During the last school holidays I went on a family trip to Melbourne. As we don’t own a car, for a trip like this we usually hire a brand new vehicle for the trip over and take a couple of days to make the trip worthwhile. We actually went by the Great Ocean Road as the kids had never seen it (though it is an attraction that I do plan one day to cycle!) Into the boot of the car I made sure that we had our bicycle helmets with us as my intention was to give the Melbourne Bike Share a test – mainly to see how easy it is and what it feels like to use a bicycle share scheme to make short hops and stops around the centre of Melbourne (my daughter and I were staying with my sister who lives pretty much in the heart of Melbourne). After spending a few days walking past the racks of prominent blue bikes and checking the instructions for use, Chrissy and I finally decided to give it a go – we had to get from the city to an appointment in Collingwood. So, find bikes – check. Read instructions – check. Swipe credit card – check. Number of bikes (2) – check. Enter code for bikes (beep, beep, beep, beep) – check. And we are away! The bikes are simple, robust, and frankly quite idiot proof. Three gears in a hub on the rear wheel (nicely spaced for Melbourne hills), mudguards, quality balloon tyres, integrated everything…. All good. No complaints here. For an initial daily fee we get ½ hour of riding then there are additional fees thereafter. This is similar to many other bike hire schemes in other parts of the world. The basic upshot is that if you only require the bike for small hops (longer than walking for example but under 30 minutes) then you can effectively only pay one day rate, keeping each “hire” under the 30 minutes and collecting a new bike as required. For Chrissy and me we rode just north of the city and deposited the bike in the nearest rack. We then walked the rest of the way into Collingwood. After lunch (being tourists) we walked back towards the Melbourne Museum where we collected another set of bikes (all within the initial hire fee) and rode back down through the city to deposit them at yet another hire station.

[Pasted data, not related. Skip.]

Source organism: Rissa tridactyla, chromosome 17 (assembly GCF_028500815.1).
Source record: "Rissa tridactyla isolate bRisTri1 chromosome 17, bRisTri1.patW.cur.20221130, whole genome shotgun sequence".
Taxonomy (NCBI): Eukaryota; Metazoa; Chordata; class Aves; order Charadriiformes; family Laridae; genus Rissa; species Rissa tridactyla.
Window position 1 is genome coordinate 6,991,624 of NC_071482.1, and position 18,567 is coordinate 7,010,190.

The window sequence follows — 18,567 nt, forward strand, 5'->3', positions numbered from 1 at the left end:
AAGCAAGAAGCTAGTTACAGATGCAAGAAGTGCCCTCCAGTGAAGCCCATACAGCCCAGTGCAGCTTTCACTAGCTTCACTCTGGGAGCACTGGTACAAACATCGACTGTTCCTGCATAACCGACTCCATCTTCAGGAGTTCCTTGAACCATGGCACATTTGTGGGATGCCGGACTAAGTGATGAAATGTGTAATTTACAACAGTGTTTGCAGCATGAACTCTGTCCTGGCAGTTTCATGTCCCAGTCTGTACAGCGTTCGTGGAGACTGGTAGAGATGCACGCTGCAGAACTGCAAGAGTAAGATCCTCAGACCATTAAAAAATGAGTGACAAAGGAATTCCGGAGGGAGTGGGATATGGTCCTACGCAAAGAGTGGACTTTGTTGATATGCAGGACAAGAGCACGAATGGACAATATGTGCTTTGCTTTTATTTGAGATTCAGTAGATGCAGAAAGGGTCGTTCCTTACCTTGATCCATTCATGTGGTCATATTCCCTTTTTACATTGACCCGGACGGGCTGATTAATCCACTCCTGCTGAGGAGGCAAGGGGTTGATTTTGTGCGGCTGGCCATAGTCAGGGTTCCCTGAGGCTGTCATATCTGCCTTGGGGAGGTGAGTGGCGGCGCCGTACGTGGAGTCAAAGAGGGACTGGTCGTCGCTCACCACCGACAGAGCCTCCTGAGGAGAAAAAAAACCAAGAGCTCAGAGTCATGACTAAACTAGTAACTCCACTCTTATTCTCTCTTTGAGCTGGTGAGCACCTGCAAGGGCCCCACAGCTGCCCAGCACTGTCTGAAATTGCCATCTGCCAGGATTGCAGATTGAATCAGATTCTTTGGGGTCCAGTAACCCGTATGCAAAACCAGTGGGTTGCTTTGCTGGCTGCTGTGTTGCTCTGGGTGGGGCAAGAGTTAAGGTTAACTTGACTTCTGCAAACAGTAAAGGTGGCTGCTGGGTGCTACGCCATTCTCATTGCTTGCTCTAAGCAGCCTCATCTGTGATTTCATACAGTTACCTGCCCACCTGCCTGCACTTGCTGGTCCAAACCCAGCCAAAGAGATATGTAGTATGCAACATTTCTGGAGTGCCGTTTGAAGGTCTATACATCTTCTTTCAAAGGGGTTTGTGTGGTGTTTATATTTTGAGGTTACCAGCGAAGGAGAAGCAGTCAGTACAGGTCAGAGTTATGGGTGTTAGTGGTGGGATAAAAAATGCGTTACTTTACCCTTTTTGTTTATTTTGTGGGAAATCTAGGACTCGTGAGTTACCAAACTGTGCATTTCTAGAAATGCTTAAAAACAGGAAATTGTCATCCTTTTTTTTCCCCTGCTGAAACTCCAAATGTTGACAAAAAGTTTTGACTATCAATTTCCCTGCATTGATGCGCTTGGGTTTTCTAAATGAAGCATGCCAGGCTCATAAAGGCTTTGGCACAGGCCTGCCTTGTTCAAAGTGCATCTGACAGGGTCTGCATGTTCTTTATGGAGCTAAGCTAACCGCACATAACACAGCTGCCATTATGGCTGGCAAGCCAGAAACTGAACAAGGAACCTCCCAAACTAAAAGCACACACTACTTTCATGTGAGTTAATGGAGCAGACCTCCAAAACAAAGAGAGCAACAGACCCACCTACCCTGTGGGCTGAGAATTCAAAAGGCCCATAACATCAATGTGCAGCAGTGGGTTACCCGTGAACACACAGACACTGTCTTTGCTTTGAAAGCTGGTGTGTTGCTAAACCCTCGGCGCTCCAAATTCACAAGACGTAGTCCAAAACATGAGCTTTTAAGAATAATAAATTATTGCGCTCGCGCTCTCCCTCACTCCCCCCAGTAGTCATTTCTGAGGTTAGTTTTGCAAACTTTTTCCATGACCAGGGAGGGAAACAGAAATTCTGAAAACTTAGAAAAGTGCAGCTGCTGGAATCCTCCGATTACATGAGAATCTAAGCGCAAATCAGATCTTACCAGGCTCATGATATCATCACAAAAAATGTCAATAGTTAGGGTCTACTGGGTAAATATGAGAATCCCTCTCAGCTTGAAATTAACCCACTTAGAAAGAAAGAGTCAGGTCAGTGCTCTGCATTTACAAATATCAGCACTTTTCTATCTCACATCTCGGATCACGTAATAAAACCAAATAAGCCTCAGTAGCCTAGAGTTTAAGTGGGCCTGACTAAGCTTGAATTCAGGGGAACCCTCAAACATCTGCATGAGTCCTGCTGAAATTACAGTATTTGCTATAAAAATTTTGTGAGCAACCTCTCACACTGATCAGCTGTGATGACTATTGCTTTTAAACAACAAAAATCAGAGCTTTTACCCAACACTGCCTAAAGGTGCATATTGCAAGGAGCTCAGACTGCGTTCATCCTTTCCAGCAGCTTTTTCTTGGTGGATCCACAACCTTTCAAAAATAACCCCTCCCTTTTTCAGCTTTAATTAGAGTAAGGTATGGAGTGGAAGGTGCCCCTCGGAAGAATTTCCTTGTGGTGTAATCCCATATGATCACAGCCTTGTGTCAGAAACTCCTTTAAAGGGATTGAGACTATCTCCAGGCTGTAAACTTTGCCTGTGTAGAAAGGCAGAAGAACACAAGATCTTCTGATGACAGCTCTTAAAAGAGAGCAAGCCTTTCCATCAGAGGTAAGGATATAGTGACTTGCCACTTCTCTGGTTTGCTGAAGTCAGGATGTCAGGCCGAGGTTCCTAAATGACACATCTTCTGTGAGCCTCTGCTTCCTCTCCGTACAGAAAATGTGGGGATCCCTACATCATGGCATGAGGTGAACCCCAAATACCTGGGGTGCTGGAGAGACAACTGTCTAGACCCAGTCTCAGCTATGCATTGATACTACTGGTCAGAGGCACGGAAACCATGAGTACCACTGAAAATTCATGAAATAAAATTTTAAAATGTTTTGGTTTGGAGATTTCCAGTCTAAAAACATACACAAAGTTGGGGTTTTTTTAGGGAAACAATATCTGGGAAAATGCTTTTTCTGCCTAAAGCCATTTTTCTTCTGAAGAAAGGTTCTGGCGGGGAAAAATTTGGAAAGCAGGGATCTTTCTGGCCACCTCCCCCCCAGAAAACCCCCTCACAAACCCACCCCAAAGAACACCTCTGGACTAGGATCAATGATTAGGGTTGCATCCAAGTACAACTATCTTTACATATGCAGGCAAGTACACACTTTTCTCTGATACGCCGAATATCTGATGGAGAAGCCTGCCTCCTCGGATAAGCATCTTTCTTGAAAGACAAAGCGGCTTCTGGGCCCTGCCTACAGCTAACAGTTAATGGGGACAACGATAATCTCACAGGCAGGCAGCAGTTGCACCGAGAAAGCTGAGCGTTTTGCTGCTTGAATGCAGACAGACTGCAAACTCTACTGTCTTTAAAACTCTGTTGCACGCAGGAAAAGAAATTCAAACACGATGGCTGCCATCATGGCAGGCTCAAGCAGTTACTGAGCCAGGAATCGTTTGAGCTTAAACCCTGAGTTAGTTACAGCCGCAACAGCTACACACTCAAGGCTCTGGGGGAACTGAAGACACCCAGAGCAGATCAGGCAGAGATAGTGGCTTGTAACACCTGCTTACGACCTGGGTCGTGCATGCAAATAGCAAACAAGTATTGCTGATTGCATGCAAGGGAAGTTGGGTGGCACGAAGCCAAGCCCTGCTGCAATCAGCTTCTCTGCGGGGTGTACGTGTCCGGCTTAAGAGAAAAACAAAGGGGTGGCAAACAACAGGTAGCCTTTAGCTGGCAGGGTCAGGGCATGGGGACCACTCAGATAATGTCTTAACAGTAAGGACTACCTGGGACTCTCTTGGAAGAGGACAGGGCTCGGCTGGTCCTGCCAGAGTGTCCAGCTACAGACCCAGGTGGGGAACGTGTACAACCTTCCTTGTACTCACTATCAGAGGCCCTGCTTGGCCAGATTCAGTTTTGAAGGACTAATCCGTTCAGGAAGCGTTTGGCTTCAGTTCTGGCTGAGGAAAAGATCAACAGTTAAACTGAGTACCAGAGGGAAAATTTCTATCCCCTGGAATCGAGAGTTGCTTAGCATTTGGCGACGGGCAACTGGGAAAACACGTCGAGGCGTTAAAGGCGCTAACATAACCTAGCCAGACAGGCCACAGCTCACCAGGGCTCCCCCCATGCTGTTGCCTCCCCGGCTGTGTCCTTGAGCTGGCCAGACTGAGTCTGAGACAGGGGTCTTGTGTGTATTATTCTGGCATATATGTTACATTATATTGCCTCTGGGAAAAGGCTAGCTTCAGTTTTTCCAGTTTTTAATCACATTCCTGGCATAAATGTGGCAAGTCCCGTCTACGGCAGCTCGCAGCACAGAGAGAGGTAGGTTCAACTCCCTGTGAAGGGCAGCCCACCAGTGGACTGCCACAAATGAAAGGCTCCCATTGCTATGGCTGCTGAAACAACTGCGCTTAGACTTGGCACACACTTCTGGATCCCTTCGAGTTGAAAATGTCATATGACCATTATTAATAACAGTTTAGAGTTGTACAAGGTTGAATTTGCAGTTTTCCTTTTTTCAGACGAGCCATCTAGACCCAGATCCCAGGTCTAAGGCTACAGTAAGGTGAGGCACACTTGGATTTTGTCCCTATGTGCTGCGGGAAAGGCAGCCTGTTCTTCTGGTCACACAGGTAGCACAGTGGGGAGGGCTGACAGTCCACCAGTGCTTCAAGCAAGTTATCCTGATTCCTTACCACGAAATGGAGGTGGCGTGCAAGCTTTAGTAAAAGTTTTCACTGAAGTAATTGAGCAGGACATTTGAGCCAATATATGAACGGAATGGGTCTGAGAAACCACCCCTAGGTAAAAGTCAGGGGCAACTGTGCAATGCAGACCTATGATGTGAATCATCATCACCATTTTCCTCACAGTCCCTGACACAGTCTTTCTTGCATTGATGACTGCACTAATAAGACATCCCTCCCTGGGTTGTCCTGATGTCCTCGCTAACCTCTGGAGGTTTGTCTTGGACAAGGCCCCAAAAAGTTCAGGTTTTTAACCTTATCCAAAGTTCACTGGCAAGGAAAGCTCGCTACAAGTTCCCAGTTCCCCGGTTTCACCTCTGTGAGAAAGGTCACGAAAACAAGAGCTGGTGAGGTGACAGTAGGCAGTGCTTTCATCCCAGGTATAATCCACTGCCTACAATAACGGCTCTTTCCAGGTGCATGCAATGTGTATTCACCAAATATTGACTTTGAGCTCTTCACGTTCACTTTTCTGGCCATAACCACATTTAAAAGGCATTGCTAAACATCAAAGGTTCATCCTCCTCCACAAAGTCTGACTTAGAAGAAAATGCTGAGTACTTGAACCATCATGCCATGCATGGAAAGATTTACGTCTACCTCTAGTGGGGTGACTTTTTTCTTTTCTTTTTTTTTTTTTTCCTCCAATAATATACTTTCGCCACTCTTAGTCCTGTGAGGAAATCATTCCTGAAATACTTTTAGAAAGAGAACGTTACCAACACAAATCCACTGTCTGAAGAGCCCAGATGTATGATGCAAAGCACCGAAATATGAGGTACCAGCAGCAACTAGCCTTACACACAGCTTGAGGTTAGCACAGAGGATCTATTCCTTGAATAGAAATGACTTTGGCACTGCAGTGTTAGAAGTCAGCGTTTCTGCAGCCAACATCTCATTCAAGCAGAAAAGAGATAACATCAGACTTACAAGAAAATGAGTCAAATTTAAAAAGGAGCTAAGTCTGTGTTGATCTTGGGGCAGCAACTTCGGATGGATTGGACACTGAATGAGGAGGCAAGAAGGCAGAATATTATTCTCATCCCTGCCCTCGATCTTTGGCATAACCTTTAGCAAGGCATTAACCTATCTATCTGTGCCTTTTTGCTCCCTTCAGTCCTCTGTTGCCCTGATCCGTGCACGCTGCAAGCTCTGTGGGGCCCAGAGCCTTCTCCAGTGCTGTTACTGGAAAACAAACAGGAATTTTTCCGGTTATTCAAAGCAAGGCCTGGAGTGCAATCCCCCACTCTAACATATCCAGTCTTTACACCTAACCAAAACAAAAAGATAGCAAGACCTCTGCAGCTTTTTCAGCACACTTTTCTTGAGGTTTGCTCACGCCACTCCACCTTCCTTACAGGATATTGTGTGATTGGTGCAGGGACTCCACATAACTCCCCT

While we brought our own helmets there are helmets available to purchase (at only $5!!) to use with the scheme. Notices are prominently displayed to inform international guests that helmets are compulsory in Australia including use with the Blue Bikes. There has, of course, been debate about the implications of compulsory helmet legislation on the success or otherwise of this scheme. I am not entering into a helmet debate here, but one does have to wonder as to the ease of use of the system when users have to have a helmet – meaning that casual / incidental use by Melbourne residents (that the scheme should really excel at) may not be utilised to its fullest – with a majority of users being tourists. I must admit that in my time in Melbourne I saw lots of bikes in racks waiting to be hired but not actually many being ridden. All up our experience of this scheme was really positive. I got a really good sense of how (for a cost of I reckon about $5.20) we could effectively ‘hire’ multiple bikes, at multiple locations over a day – all you need to do is keep an eye on the time! Perhaps for this scheme to really flourish within the current laws we will need to see a culture of helmet chic where the helmet (and bag to carry it) is an accessory that every person will naturally have with them so that at any time they might jump on and ride one of these machines.
photos MARK MATTHEW
What a success it was with nearly 200 people turning up in their finest tweed attire for a afternoon Sunday ride and a picnic. Hope to see you all again next year.
the bicycle instituteâ€™s SPRING RIDE SUNDAY 28th OCTOBER 11am torrens weir (next to Par 3 Golf Links, North Adelaide) The ride will be a family-friendly trundle along bike paths in the West Parklands, and finishing of at Pinky Flat around noon for a BYO picnic and chat. Do come along. 18
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And also a big thank you to all the contributors over the last year or so that I have been editor of Pedal Update. This edition will be my last as editor. Send plenty of stories and support to the new editor at firstname.lastname@example.org. Cheers Nicole Dowling Pedal Update is a newsletter of the Bicycle Institute of South Australia Inc., published four times per year. The Bicycle Institute is incorporated in South Australia. Material published in Pedal Update is copyright unless otherwise stated. Articles and graphics may be copied and republished by non-profit organisations, provided the author and Pedal Update are given credit. Opinions published in Pedal Update are not necessarily those of the Bicycle Institute. We are always looking for contributions, send any stories, ideas or feedback to the email@example.com
Road Hazards? Call DPTI: 1800 018 313 Reporting Dangerous Drivers? Call Traffic Watch: 131 444 www.sapolice.sa.gov.au/sapol/road_safety/traffic_watch.jsp 20